1. If I have my partner with me, doesn't having a doula become redundant?
The doula may be the only person at the labor beside the partner who is there solely for the emotional well-being of the woman. The nurse, the doctor, the midwife have other priorities that compete with the emotional care of the woman; for example, breaks, shift changes, clinical responsibilities, office hours and hospital policies. The doula has few or no other priorities. She stays through the shift changes, and until after the baby is born. She is not just another stranger with the couple. She has the woman's needs as her sole priority.
In some cases, the couple will bring several other friends or family members into labor with them. Sometimes these people can be uncertain of how to help, which leads to confusion and actually adds to the woman's stress. The doula can direct and coordinate the efforts of a group of people, giving them all something useful to do, so they work as a team on the woman's behalf.
2. Will a doula "take over" and displace my partner's efforts to help me labor?
The doula can actually bring the couple closer. By making sure that the partner's needs are met (food, drink, occasional back rubs, and reassurance), the woman and partner can work closely together.
The doula allows for the partner to participate at their own comfort level. Some partners prefer to be there only to witness the birth of their child and to share this experience with the woman they love. They may not want to play an active role (or perhaps their religious beliefs render them unable to do so) and do not want ot be responsible for the woman's comfort and emotional security. The doula can fill in and allow the partner to participate as they wish, without leaving the woman's needs unmet.
When the partner chooses to be the major source of emotional support, the doula can supplement their efforts by running errands, making suggestions for comfort measures, and offering words of reassurance, and comfort. During a long tiring labor, she can give the partner a break for a brief rest or change of scene.
For the partner who is shy, uncertain, or unversed in their role, the doula suggests simple but truly useful tasks, such as timing contractions, holding the woman, supporting her in a particular position, massaging her. In such situations, the doula might take the lead, but the partner plays an important role.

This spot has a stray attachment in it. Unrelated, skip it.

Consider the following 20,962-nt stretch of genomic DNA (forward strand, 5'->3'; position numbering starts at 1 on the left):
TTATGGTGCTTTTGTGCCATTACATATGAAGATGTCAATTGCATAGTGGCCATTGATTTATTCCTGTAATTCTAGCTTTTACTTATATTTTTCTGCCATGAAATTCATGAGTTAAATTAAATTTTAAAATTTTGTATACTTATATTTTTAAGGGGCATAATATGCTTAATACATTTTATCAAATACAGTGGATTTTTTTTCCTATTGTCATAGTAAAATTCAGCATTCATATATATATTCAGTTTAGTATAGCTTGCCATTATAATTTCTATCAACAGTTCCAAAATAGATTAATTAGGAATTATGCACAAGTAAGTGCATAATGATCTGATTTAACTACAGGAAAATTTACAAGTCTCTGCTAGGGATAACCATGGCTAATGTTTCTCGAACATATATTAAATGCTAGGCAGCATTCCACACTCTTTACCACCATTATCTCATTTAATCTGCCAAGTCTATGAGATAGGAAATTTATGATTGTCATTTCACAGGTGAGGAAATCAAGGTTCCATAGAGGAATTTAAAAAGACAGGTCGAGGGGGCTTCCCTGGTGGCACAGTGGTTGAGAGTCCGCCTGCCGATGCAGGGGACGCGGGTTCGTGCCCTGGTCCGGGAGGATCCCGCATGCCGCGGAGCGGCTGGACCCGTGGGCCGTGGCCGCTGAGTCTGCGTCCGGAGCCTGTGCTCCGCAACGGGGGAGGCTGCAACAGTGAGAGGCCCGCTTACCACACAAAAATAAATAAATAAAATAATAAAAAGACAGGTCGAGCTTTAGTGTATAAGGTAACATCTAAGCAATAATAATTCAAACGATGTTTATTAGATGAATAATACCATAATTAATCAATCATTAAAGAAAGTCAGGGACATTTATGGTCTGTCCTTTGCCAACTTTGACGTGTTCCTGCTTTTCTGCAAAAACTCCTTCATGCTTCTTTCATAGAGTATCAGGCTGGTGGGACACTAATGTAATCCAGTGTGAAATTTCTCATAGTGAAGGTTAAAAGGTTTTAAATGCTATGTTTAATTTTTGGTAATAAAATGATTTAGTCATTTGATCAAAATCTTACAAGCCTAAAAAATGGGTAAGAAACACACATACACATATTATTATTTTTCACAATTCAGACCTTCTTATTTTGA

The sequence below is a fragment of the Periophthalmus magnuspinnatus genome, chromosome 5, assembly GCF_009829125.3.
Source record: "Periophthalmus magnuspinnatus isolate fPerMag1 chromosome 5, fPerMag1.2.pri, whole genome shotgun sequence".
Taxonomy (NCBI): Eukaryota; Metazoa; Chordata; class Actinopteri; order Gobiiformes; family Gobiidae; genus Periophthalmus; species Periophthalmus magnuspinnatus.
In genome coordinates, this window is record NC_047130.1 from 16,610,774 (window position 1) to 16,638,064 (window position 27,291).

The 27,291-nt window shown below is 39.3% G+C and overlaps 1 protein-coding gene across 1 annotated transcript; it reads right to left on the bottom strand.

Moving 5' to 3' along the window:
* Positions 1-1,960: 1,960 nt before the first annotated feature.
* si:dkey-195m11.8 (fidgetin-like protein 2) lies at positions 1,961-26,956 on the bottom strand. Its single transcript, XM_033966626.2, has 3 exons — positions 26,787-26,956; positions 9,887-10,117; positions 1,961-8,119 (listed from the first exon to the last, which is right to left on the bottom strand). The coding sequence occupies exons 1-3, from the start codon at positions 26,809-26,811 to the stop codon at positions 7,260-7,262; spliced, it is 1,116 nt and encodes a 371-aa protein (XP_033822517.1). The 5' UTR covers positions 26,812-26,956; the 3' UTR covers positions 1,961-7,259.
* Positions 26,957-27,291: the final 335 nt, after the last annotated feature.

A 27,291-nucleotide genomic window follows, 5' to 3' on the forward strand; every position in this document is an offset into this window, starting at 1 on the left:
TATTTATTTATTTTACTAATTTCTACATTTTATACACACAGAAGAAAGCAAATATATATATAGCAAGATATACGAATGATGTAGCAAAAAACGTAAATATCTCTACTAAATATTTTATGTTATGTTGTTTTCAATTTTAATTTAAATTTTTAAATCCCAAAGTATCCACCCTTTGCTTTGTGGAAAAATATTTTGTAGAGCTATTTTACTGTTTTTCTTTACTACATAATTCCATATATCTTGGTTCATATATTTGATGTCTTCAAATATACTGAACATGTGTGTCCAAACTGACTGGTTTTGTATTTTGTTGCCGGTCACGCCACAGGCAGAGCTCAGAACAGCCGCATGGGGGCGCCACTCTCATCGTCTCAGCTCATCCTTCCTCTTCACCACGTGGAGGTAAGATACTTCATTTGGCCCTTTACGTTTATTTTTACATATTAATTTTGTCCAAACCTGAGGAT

While the doula probably knows more than the partner about birth, hospitals, and maternity care, the partner knows more about the woman's personality, likes and dislikes, and needs. Moreover, the partner loves the woman more than anyone else there. The combined contributions of partner and doula, along with a competent, considerate and caring staff give the woman the best chance of an optimal outcome.
3. Will I be pressured by the doula's beliefs/agenda about how the birth should go?
The doual's true agenda is to help ensure that the woman's or couples agenda (their birth plan)is acknowledged and followed as much as possible. If the doula is thoroughly familiar with the couple's wishes and their birth plan, she may actually think more about it than the couple, especially when labor is intense and things are happening rapidly. The doula can remind the staff or the couple of some of the items on the birth plan that are forgotten, but which later might be important. Sometimes if a birth plan is not followed, the coule later looks back with regret or disappointment.
The doula helps with decision making by asking questions that will ensure that the right information is given to the woman or couple so that they can make an informed decision. She may also suggest alternatives (like waiting awhile) for the couple to consider. She does not, however, make decisions for the couple.
The doula helps make the birth experience as rewarding and satisfying as possible. As one partner said, "I heaved a big sigh of relief when she (the doula) walked in. I hadn't realized how much pressure I had been feeling. She not only calmed my wife, she calmed me down."
*Some of these FAQ are adapted from Penny Simpkin's The Doula and the Partner: How They Work Together to Help the Birthing Woman.*